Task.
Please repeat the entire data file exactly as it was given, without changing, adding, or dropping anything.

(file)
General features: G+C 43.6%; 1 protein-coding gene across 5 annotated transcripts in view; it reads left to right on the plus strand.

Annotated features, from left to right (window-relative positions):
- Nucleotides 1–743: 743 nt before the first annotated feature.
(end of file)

General features: G+C 43.6%; 1 protein-coding gene across 5 annotated transcripts in view; it reads left to right on the plus strand.

Annotated features, from left to right (window-relative positions):
- Nucleotides 1–743: 743 nt before the first annotated feature.